On his career “a-ha” moments:

DV: I call a couple of my experiences in my career religious experiences. Two sets of twins is a religious experience. My first “religious” experience, honestly, was when I did the service assessment for the Weather Service of Hurricane Isabel, which hit the Carolina coastline. I had the good fortune of traveling with the colleague of mine who’s now down at the Ocean Prediction Center, Darin Figurskey. Darin was the meteorologist in charge of Buffalo at the time, and I was the science officer up in Boston in 2003. We went down to Albemarle Sound. We met in Raleigh, he and I drove out to Wakefield to the weather office there.

On the second day, which was a full day we were in Wakefield, I drove with warning coordination meteorologist Bill Sammler down into the town of Edenton. On our way down, you could see the changing behavior of the wind damage. You had microburst-looking wind, and then you had – you got close to where the eyewall hit and you started seeing tops of trees sheared off, roofs missing – a very different behavior. But coming from New England and all the work that I had done on New England hurricanes, I was in that town, and there was something eating at me, like there was something there I was supposed to see and I hadn’t seen it yet. So, on the last day that we were in Wakefield, we were to drive back to Raleigh to reconvene, and then the next day was going to be spent writing up the report while we were all together. Darin says, “Hey, which way do you want to go? You want to go back on the highway, or you want to go back on the back roads?” I looked at him – and he’ll tell you this story, too. I said, “Darin, there’s something in Edenton I’m supposed to see. Can we go the back way? I want to go back down that way.” He looks at me, and he goes, “You’re scaring me, boy.” I’m like, “Just trust me.”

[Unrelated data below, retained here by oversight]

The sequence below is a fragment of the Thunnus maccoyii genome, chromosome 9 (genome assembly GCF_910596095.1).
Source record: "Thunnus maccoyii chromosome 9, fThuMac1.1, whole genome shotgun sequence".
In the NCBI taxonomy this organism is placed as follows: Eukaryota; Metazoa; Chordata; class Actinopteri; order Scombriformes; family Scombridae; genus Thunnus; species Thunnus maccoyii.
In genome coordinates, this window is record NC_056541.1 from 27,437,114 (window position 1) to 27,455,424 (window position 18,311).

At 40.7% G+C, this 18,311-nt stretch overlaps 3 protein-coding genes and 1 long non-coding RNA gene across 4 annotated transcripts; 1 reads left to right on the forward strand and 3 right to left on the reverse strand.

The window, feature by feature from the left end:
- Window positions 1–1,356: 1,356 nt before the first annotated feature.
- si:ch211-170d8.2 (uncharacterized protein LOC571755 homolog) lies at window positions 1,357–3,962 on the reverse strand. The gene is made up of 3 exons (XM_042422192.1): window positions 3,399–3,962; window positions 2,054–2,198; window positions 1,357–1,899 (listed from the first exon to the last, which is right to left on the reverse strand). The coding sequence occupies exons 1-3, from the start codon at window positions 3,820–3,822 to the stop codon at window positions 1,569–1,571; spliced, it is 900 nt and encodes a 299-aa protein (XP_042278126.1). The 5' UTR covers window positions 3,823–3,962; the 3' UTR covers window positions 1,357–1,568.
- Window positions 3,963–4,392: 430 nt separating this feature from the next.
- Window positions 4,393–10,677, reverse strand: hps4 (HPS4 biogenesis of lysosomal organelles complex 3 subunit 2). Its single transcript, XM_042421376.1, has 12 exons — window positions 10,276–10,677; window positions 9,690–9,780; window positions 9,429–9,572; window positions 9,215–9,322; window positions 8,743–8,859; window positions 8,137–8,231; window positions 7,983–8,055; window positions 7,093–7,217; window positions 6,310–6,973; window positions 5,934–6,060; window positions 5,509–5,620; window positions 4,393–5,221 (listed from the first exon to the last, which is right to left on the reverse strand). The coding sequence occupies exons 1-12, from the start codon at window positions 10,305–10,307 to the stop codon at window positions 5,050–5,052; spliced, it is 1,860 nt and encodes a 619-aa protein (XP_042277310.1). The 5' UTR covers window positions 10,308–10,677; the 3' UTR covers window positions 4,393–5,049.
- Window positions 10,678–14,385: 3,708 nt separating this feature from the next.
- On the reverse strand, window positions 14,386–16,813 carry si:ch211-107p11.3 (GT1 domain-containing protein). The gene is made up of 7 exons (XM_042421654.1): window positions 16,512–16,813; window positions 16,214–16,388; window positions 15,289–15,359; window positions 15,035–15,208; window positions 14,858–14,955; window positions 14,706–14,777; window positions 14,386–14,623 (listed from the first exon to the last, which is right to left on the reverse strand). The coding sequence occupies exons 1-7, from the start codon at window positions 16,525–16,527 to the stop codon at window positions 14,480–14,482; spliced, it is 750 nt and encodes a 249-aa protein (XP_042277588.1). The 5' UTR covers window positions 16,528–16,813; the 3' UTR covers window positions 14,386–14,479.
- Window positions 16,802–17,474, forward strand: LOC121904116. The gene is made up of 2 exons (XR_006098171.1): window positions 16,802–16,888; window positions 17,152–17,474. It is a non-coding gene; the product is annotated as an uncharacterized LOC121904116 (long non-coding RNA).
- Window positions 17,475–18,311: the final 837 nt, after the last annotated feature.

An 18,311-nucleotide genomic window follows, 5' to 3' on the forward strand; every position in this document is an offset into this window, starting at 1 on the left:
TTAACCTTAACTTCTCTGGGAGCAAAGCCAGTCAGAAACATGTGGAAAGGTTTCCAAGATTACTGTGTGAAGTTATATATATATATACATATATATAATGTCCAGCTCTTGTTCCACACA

So we go down, and I told him which way we wanted to go. We went down by some cotton fields. He stopped the car; I reached out of the car and picked some cotton. That was cool. A kid from the Northeast, I never saw cotton before. We get down into Edenton. We’re going over the Chowan River Bridge, which went over the very west end of Albemarle Sound, I looked out the window, and I said, “Stop the car. That’s it.” The west end of the Sound had an eight-foot storm surge. Carnage, houses blown off foundations, washer/dryers up on the hillside blown out the back walls. He and I spent the afternoon there taking pictures, talking to one or two people who were there trying to pick up the debris. I was looking at this one house. We went inside the house, and sheetrock ripped right off the wall right below the cabinets. So you knew how high this storm surge was. What caught my eye was a crib mattress cover wrapped around a clothesline. That was like, “Oh my God. Here I am in the Northeast telling people fifteen to twenty feet of surge. This is eight feet, and this is what it did.” So that was kind of my first aha moment. Okay?”